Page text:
UPDATE: The Scream has sold for a record $119,922,500. Read the full story here.
Edvard Munch’s The Scream is expected to become the most expensive painting ever sold when it hits the auction block at Sotheby’s today. Now that’s something to yell about.
The famed painting by the Scandinavian artist is expected to sell for $80 million, but some experts believe it could bring in far more than that — as much as $150 million — during Wednesday’s auction. If it hits that mark, it would smash the record set in 2010 when Pablo Picasso’s Nude, green leaves and bust sold at auction for $106.5 million.
Why the disparity between sales estimate and prediction? It’s something that lies in the nature of art auctions. David Norman, worldwide co-chairman of Impressionist and modern art at Sotheby’s told Reuters, “$100 million feels like it might be a barrier, but pictures like this — where they end up going is a matter of momentum. It really is hard to predict. You’re working at determining the price for one of the most unique and rare images of the past 150 years.”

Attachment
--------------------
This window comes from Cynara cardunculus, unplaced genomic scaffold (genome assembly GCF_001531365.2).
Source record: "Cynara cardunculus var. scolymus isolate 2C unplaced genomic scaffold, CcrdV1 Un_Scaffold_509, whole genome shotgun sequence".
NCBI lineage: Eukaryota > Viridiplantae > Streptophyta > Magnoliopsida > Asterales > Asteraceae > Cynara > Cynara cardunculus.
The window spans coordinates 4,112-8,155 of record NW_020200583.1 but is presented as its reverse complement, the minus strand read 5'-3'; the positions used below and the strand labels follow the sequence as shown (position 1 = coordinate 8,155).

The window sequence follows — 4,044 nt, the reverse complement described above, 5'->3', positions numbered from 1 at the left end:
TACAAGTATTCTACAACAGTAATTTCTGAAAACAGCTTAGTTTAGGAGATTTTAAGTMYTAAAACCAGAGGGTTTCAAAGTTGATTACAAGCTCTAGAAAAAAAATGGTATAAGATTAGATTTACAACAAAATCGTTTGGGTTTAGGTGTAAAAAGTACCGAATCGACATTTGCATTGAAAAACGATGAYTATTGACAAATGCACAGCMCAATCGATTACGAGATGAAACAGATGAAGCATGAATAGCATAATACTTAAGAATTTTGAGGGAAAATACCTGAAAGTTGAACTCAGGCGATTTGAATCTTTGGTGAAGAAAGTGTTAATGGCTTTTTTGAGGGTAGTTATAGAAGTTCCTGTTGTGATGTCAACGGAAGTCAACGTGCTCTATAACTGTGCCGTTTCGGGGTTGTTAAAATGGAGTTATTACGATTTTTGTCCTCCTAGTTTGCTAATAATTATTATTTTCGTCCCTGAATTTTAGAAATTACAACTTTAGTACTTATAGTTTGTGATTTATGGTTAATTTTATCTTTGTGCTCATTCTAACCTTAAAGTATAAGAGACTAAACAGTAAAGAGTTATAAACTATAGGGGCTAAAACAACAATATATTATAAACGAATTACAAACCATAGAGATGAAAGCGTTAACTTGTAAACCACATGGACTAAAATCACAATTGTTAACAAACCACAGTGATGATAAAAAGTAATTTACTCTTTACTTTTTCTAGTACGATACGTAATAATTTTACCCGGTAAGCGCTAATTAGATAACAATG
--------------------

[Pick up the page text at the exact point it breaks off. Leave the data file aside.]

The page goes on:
The painting has an enduring popularity among at least one group of connoisseurs: art thieves. Two versions of The Scream were stolen from museums in 1994 and 2004. While both were eventually recovered, it is something that the art world isn’t soon to forget. In preparation for the sale of the famed work, Sotheby’s has gone to extraordinary lengths to safeguard the work. Munch’s masterpiece sits in a specially constructed mini-gallery behind a tension wire at the auction house’s New York headquarters and is under 24-hour guard, according to Reuters.
The painting heading to the auction block is an 1895 version of the masterwork, and is the only privately owned version of the piece. The owner, Petter Olsen, whose father was a friend and neighbor of Munch’s, is planning to fund a museum with the proceeds, according to Reuters.
Even if it is auctioned for its highest estimate, however, The Scream would still be far from the most expensive artwork ever sold. That title currently belongs to Paul Cézanne’s The Card Players, bought in 2011 by the royal family of Qatar in a private sale for an estimated $250 million.